Asynchronous Fire And Forget Redux

by Peter A. Bromberg, Ph.D.

Peter Bromberg
"Explicit code is easier to understand, which makes the code easier to modify" -- Martin Fowler

Some time ago I wrote up a piece about using Mike Woodring's "AsyncHelper" class that implements his version of a custom Fire And Forget Delegate invocation pattern that eliminates (at least, usually so) the potential for leaks (e.g, "Handles Gone Wild 2005") when using BeginInvoke without taking care of the resultant callback.

When you provide "FireAndForget" with a delegate to execute, it invokes it's own internal delegate asynchronously,
and that delegate executes the one you provided synchronously to it. This gives the effective result of having the delegate you provided being executed asynchronously, but it allows the helper class to take care of the dirty-work of calling EndInvoke on the delegate for you, so that you don't have to handle it. This prevents the WaitHandle from leaking until garbage collection. In situations where BeginInvoke would be called many times in quick succession, without handling EndInvoke, you could end up with a huge number of handles wating around until the garbage collector started finalizing them. Performance wise, you shouldn't leave things to be finalized when it can be avoided, as Jon Skeet points out so astutely in parts of his excellent threading tutorial. Jon also provides an implementation of this that he calls "ThreadUtil", which you can see below.

Since I keep returning to this pattern in parts of my work where I need to be able to queue a WorkItem for a method call in rapid-fire succession, but don't have the luxury of "waiting around" to handle the callback, I thought it would be appropriate to wire up a new example that makes say, 100,000 Sql Server insert calls using this pattern, and set it up in such a way that you can actually see how long it takes, what is the average time to queue each item, and then wait for all the inserts to complete and see the time difference between how long it takes to queue all the WorkItems, and how long it takes for them all to complete, even though your code has been free to do other things in the interim. It's a simple Console App, but for those who need a refresher on this useful technique, it should be helpful. I've kept it in .NET 1.1, but it works in .NET 2.0 exactly the same way.

Different ways methods can be called

Before we revisit the FireAndForget pattern, a quick review of the ways that a method can be called is in order. They are:

  • Direct Method Call (Synchronous)
  • DelegateInstance.method.Invoke (Synchronous)
  • DelegateInstance.BeginInvoke (Asynchronous)
  • Delegate.DynamicInvoke (Synchronous)


Invoke is similar to direct calling of methods. The difference is that when invoke is used, the execution of the method is done synchronously but on a different thread. Internally, Invoke calls BeginInvoke and EndInvoke synchronously.


This executes the specified delegate on the UI thread. This can be used to divert the call back from Async calls.

BeginInvoke and EndInvoke:

Asynchronous way of invoking a method call. Execution happens on a different thread.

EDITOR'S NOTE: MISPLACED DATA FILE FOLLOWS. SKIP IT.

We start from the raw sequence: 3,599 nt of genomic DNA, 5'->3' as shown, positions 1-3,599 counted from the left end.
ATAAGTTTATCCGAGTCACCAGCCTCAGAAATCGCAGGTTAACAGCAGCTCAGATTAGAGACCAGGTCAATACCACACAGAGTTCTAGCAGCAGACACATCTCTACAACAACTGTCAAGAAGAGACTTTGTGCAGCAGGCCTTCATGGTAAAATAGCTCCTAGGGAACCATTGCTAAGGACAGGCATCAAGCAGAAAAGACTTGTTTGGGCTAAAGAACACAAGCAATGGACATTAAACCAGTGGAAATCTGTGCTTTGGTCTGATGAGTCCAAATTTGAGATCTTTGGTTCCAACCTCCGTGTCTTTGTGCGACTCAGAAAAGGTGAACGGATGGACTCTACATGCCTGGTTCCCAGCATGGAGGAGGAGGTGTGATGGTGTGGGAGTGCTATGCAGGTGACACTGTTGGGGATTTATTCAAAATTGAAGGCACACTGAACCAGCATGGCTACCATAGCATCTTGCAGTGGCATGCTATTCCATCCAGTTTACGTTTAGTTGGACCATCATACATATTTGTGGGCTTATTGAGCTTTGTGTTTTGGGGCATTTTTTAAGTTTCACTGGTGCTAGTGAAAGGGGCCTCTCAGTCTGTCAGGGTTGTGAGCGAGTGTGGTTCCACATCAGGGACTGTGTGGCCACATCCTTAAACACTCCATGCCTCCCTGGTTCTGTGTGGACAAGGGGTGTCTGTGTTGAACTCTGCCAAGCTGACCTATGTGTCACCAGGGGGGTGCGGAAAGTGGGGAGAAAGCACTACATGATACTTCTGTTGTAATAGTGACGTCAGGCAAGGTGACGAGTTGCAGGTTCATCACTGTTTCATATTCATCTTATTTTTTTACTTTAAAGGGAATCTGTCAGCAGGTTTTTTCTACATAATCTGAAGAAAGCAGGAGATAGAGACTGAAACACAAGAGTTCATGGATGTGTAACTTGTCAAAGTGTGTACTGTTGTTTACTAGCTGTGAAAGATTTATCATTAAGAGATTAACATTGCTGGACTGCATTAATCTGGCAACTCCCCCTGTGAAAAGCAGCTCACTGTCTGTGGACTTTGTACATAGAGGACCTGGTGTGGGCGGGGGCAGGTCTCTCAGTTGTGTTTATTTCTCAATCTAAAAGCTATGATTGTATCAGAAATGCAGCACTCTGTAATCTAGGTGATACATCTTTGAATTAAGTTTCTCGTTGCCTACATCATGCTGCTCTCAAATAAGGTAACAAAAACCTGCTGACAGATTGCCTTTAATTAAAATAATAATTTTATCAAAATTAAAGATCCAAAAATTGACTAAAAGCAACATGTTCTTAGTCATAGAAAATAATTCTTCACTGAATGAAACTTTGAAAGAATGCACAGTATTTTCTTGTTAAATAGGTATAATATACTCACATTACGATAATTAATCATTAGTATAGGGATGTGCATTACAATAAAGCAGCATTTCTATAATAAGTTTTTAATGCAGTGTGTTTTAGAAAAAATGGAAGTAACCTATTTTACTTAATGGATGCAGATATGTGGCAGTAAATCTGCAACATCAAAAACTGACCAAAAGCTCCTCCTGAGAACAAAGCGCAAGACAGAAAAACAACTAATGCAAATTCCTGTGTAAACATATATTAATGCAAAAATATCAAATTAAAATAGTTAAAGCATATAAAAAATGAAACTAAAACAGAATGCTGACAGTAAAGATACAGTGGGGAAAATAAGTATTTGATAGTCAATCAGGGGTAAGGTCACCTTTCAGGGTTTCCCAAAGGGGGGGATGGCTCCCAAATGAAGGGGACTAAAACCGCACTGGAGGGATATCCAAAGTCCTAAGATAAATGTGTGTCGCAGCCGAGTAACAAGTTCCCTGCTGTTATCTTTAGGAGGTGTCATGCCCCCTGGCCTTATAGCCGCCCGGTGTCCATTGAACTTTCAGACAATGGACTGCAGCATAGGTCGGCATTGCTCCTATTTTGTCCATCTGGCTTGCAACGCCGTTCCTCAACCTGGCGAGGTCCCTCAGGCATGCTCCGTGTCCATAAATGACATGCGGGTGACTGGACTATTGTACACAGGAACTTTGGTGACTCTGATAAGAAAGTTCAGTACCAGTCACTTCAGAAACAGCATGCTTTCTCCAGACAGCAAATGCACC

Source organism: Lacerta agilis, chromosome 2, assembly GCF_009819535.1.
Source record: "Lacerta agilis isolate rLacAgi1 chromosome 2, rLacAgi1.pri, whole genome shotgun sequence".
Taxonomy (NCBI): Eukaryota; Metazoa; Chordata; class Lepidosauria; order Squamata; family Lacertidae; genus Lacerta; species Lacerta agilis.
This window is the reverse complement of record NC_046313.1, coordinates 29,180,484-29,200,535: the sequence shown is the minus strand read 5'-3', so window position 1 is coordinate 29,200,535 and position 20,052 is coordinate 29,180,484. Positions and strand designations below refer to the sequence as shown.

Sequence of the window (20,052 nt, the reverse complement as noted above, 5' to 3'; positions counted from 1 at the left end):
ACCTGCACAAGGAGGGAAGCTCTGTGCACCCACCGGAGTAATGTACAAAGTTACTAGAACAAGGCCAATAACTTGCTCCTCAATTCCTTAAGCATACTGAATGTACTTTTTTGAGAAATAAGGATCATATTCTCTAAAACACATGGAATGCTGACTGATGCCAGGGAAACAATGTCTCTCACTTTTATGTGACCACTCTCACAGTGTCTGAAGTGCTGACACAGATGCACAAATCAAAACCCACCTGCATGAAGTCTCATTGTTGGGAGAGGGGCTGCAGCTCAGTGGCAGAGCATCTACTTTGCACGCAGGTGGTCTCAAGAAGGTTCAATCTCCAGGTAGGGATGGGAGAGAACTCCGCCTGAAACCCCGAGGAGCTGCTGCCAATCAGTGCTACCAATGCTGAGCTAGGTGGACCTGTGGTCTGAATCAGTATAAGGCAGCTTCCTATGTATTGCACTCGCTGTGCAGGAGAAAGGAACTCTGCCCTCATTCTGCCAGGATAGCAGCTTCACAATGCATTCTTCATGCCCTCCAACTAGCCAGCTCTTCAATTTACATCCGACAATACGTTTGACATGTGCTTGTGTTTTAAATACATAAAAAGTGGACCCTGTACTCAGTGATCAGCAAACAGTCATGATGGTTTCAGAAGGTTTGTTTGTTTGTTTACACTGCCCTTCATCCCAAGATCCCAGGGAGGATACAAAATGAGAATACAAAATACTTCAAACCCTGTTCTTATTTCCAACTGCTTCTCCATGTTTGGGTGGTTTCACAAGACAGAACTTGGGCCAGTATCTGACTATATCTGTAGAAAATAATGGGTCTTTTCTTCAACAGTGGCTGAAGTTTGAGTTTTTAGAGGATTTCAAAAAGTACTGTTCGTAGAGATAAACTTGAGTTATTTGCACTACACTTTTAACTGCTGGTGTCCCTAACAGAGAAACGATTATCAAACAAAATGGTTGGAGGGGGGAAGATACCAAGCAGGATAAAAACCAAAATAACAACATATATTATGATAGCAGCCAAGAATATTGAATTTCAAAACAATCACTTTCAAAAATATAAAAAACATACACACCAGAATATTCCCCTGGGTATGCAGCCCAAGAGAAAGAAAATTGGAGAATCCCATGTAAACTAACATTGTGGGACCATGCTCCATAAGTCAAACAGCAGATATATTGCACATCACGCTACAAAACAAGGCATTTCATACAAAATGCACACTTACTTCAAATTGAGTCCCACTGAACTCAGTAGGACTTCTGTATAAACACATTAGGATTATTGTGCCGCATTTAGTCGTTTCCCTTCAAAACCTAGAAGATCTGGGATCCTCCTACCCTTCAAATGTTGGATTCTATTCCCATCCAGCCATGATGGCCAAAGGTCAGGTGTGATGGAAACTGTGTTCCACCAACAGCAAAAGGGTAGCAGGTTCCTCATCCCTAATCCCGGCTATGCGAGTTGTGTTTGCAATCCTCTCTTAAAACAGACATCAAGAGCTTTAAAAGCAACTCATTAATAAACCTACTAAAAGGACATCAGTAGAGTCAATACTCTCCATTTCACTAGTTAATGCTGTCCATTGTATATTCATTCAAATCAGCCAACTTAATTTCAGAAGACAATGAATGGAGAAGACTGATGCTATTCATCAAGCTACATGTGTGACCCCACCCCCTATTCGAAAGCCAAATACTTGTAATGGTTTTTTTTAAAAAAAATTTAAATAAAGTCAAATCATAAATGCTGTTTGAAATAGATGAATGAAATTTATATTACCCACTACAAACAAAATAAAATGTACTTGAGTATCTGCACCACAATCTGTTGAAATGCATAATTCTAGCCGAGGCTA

The difference between Invoke and DynamicInvoke is that Invoke requires the target object that instantiated the method as a parameter to execute the method, whereas DynamicInvoke doesn’t require the target object; it calls the method dynamically with the parameter list.

If the method is static then null can be passed as target object in Invoke during which Invoke is similar to DynamicInvoke.


Delegate del = new Delegate (this. Method1);

del.Method.Invoke (targetobject, new object [] {“params”});

If the method is static then:

del.Method.Invoke (null, new object [] {“params”});


del.DynamicInvoke (new object [] params);

The output returned from BeginInvoke method call is the IAsyncResult, and the output returned from EndInvoke is the return type of the delegate signature.

FireAndForget Redux:

First, the ThreadUtil Class if you have never seen it before. Read the code comments, and notice that the EndWrapperInvoke method performs the EndInvoke method internally and then CLOSES the WaitHandle:

 using System;
using System.Threading;

public class ThreadUtil
	/// Delegate to wrap another delegate and its arguments
	delegate void DelegateWrapper (Delegate d, object[] args);

	/// An instance of DelegateWrapper which calls InvokeWrappedDelegate,
	/// which in turn calls the DynamicInvoke method of the wrapped
	/// delegate.
	static DelegateWrapper wrapperInstance = new DelegateWrapper (InvokeWrappedDelegate);
	/// Callback used to call EndInvoke on the asynchronously
	/// invoked DelegateWrapper.
	static AsyncCallback callback = new AsyncCallback(EndWrapperInvoke);

	/// Executes the specified delegate with the specified arguments
	/// asynchronously on a thread pool thread.
	public static void FireAndForget (Delegate d, params object[] args)
		// Invoke the wrapper asynchronously, which will then
		// execute the wrapped delegate synchronously (in the
		// thread pool thread)
		wrapperInstance.BeginInvoke(d, args, callback, null);

	/// Invokes the wrapped delegate synchronously